From Catherine: This week we continue with Margie Clayman’s epic collection of leadership lessons from one of the most revered presidents in U.S. history – Abraham Lincoln. If you missed the first post, you can read it here. And here is last week’s lessons. We hope these lessons will inspire you to think about your legacy, and give you some ideas that you can implement in your business. Below we present lessons 41 to 60:
41. Do not take all the credit but accept all of the blame
Lincoln was not hesitant to express his deep gratitude to his generals and his men, but he knew that when things went wrong, he would be held accountable.
42. Remain aware of what is frustrating or disappointing to others
Lincoln knew that many in his cabinet wanted emancipation. He explained his reasons for not freeing the slaves immediately and he kept the communication channels open.
43. Let people know you care even if there’s nothing you can do
During the war, a woman lost five sons. Lincoln, who had lost two sons as a result of childhood disease, must have had some inclination of how she felt. He wrote her a personal letter letting her know that he cared, though there was nothing he could do.
44. Do not let your personal life overtake you
It would have been easy for Lincoln to collapse under the weight of the personal toll he suffered. His son had died, his wife was hysterical with grief, his brothers-in-law were dying for the Confederacy. But Lincoln was able to segment these things away so that he could concentrate on his job.
45. Allow yourself a personal life
That being said, allow yourself time to have a life beyond your job. Lincoln still took joy in his son Tad and tried to go out to plays and the opera with Mary when she was feeling up to it.
46. Force your competition to make the first move
In his first Inaugural Address, Lincoln told the South that if there was going to be a war, it would have to be their doing. Framing a dispute so that your competitor must be the aggressor is a brilliant tactic.
47. When needed, act forcefully
Lincoln did not want to go to war, but when he understood that defeating the South meant defeating the Southern people, he allowed Sherman to do so.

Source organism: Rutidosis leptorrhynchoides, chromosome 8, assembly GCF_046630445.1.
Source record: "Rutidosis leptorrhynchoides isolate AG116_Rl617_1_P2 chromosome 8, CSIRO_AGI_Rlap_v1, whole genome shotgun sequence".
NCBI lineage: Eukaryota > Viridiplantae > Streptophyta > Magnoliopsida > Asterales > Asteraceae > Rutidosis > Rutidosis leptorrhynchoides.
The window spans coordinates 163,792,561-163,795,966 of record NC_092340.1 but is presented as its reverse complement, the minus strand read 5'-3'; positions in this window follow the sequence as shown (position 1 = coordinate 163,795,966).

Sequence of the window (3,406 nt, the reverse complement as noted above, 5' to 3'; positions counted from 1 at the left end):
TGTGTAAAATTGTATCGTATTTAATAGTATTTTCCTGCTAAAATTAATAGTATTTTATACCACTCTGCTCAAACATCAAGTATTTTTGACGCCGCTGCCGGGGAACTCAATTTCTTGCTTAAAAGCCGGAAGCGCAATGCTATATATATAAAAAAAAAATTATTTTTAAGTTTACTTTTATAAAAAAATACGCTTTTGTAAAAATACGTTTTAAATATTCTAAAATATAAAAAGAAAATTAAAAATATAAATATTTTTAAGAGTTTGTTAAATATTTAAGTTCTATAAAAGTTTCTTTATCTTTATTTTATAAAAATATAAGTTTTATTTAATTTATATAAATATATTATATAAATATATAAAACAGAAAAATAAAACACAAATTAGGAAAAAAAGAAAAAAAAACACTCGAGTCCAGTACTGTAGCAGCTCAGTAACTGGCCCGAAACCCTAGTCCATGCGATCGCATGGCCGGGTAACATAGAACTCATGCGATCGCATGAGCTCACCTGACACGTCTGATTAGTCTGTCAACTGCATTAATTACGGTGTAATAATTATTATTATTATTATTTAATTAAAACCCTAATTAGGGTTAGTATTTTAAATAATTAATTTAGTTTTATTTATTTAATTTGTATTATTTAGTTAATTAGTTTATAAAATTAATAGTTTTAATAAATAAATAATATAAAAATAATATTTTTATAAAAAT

48. Do not resort to force or anger first
Acting out of anger should be your last option. Even when Sumter was being held hostage by the Confederacy, Lincoln tried negotiation long before any force was threatened.
49. Do not judge others by rumor or appearances
If Lincoln had listened to others he’d have assumed that Grant was a sloppy drunk and little more.
50. Do not strive to be a great leader
Lincoln wanted to leave a legacy, but he never said he wanted to be a great leader.
51. Understand the roles of everyone you lead
From his cabinet members to his generals to the men who served in the army, Lincoln understood what each person had to do and the challenges they faced. This information helped him make decisions that were key to the Union’s success.
52. Be kind behind the scenes
Lincoln never publicized when he was going to visit the wounded. He never boasted about shaking hands with his men.
53. Find different types of counselors to serve in your brain trust
Lincoln’s cabinet consisted of many different kinds of men, but each served a purpose. Lincoln also was friends with people from different walks of life and with different viewpoints. All of these people served Lincoln in different ways when he needed guidance or a confidante.
54. Be willing to negotiate
Do not be so unshakeable in your views that you become unwilling to compromise.
55. Be ready and able to fix mistakes
Though Lincoln assigned many generals, he was always willing to remove them when necessary.
56. Do not complain about the pressure you’re under
Not only does this put you in a bad light, but there also is the fact that no one will truly understand what you are saying anyway. The role of the leader is to be, in a way, isolated from those he or she leads.
57. Do not assume that failure is your fault
Lincoln could easily have taken the blame for many of the Union defeats, but sometimes things were simply beyond his control. No one understood how brilliant Stonewall Jackson and Robert E. Lee were going to be. Weather got in the way. Not everything rested on his shoulders.
58. Do not beat yourself up when you make mistakes
Lincoln did not waste time lamenting when he made mistakes. He fixed them and refocused.
59. Prefer that people under-estimate you
Few people realized during Lincoln’s own lifetime how great he was. It was only after his death that people understood all he had done.
60. Expect the best in people
Even in the case of McClellan, Lincoln tried to see the best in the man. His expectations paralleled how he saw people.
(Please check back next Friday for more lessons from Lincoln.)
Is there a lesson that really spoke to you? Is there one that inspired you to make a change in your business? Please share in the comments below.